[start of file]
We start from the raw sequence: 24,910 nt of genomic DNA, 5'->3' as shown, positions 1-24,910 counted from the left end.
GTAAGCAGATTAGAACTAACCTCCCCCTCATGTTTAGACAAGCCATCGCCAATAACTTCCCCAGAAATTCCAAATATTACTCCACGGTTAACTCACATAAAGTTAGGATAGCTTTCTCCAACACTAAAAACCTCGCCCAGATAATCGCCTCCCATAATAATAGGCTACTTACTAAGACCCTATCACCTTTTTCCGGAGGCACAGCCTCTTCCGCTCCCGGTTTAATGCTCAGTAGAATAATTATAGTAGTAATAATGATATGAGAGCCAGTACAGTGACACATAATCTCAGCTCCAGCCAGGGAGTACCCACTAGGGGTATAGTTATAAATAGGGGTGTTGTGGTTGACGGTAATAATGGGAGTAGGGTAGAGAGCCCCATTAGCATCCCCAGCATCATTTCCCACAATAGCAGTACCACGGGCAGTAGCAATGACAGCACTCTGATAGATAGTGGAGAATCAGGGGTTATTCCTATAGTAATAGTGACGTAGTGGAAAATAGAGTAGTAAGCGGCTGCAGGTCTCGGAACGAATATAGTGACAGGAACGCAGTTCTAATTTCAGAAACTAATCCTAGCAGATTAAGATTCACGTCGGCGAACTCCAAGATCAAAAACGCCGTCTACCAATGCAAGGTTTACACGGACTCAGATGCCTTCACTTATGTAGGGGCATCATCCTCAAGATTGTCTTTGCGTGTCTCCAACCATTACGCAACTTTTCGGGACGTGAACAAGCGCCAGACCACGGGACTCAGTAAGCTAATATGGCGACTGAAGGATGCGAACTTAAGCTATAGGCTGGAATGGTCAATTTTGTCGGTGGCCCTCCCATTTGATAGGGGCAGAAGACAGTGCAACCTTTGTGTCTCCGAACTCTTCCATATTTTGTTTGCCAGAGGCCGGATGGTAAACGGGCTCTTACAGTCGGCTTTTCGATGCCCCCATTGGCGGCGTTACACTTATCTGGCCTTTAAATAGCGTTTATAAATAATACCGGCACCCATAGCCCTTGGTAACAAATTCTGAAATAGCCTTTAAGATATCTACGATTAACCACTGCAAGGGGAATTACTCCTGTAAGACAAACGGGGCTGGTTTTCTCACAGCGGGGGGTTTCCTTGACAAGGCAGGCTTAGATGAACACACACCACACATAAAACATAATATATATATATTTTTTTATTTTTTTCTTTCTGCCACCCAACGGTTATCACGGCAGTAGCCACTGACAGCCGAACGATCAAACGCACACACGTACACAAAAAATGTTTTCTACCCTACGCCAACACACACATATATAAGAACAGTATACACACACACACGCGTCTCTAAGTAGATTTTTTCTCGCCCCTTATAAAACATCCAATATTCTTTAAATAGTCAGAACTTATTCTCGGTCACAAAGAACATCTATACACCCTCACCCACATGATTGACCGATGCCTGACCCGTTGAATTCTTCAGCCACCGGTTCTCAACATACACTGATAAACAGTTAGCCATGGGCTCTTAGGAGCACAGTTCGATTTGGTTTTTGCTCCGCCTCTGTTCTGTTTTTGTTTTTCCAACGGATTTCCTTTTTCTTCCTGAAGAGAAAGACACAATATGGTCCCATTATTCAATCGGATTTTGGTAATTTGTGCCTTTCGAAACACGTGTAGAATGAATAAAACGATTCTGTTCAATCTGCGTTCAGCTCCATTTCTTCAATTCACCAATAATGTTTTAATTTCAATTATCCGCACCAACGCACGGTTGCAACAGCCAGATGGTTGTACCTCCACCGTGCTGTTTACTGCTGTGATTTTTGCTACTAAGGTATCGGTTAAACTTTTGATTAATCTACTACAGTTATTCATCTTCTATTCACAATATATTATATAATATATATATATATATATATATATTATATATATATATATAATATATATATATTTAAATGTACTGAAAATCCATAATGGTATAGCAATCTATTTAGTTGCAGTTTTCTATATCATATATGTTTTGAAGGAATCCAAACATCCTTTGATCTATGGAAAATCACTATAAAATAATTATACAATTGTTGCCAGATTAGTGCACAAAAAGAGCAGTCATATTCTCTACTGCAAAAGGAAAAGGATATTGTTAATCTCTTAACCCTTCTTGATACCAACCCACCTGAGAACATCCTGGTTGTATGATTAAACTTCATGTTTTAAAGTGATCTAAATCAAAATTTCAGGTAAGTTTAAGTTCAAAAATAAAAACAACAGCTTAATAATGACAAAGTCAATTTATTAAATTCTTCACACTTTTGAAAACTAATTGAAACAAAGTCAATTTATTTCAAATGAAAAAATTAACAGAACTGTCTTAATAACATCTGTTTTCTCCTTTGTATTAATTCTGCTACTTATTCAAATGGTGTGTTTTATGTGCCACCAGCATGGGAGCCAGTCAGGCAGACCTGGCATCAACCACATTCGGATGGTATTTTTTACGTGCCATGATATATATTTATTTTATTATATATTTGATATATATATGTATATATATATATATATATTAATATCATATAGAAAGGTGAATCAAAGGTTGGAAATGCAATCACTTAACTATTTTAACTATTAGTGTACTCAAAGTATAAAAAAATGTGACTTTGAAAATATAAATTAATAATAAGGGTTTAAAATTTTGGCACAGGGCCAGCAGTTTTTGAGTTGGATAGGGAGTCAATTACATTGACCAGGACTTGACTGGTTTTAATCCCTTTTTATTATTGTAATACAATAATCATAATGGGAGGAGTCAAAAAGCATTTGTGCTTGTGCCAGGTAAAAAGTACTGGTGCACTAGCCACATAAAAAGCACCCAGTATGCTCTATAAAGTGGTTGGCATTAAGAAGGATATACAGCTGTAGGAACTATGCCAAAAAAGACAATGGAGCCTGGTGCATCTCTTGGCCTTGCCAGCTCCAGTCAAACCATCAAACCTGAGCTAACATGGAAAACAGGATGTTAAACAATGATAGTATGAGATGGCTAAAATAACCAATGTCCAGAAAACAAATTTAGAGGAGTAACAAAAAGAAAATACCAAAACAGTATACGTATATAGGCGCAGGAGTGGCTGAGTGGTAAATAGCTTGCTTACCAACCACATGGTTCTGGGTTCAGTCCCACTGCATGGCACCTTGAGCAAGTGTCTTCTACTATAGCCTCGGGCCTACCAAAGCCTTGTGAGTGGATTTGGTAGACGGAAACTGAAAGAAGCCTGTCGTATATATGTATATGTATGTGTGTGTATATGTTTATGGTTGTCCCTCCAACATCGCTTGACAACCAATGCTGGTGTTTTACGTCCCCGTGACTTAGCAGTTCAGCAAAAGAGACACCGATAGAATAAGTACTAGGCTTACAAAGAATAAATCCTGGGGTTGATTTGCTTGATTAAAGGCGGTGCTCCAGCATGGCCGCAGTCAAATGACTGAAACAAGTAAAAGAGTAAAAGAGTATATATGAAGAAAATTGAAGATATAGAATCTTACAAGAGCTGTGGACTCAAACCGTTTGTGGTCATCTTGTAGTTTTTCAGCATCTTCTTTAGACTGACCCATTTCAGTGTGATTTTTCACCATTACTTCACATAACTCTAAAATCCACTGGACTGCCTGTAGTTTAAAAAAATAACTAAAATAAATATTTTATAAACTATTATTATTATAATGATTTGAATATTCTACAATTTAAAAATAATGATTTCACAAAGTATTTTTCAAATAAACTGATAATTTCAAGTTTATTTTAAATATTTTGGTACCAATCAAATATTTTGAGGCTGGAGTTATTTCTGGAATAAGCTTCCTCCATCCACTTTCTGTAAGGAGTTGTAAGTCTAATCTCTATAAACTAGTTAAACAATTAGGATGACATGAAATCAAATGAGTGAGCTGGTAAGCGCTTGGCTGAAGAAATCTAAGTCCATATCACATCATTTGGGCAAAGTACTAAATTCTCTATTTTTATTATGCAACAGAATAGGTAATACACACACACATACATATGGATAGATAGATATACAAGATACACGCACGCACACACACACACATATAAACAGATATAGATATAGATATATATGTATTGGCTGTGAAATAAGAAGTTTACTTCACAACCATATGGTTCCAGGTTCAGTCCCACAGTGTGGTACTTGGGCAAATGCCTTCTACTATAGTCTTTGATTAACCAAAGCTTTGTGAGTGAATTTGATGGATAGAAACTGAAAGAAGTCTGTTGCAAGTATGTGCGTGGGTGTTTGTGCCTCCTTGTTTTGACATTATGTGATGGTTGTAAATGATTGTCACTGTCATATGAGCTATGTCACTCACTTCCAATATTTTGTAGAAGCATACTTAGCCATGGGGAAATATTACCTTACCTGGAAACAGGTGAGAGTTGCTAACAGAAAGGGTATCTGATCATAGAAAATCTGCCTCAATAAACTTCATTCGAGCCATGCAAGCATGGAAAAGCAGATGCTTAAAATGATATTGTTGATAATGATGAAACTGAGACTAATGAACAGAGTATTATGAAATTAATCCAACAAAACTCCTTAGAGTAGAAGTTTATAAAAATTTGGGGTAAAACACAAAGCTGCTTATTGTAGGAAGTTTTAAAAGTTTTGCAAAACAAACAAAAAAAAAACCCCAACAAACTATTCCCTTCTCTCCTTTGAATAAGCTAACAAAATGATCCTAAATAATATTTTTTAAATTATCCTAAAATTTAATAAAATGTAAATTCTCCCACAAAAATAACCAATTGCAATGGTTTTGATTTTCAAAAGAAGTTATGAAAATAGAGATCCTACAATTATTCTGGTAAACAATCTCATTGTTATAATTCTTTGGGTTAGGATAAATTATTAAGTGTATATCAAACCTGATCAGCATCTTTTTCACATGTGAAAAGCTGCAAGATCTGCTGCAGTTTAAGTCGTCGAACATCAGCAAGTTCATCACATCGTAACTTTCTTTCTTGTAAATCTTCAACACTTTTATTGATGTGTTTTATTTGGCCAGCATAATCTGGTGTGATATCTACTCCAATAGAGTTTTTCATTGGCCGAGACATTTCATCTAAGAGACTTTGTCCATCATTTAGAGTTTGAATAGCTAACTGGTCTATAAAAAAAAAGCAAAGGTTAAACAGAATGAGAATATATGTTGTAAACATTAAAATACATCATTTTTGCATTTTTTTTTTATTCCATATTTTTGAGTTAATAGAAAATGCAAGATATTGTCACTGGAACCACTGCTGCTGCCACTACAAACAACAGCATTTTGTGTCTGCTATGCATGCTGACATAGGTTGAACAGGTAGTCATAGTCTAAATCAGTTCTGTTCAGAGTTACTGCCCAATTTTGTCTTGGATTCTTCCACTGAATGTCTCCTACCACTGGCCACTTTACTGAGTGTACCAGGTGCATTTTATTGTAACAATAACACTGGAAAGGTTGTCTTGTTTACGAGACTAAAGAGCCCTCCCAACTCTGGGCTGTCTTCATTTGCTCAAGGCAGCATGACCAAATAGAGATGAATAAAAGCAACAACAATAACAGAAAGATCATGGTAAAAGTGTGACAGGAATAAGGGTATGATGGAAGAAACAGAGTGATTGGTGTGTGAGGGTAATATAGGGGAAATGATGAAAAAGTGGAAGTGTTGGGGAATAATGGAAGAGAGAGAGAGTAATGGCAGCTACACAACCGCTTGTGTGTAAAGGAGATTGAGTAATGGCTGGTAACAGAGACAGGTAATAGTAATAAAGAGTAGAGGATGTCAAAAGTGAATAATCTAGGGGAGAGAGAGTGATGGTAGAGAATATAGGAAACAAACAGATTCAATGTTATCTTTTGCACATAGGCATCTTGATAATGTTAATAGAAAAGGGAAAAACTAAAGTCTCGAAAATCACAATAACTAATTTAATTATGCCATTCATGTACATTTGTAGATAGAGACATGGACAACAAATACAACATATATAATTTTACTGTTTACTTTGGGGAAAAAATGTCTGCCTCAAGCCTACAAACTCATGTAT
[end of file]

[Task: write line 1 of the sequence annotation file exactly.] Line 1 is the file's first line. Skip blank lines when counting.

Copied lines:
We start from the raw sequence: 24,910 nt of genomic DNA, 5'->3' as shown, positions 1-24,910 counted from the left end.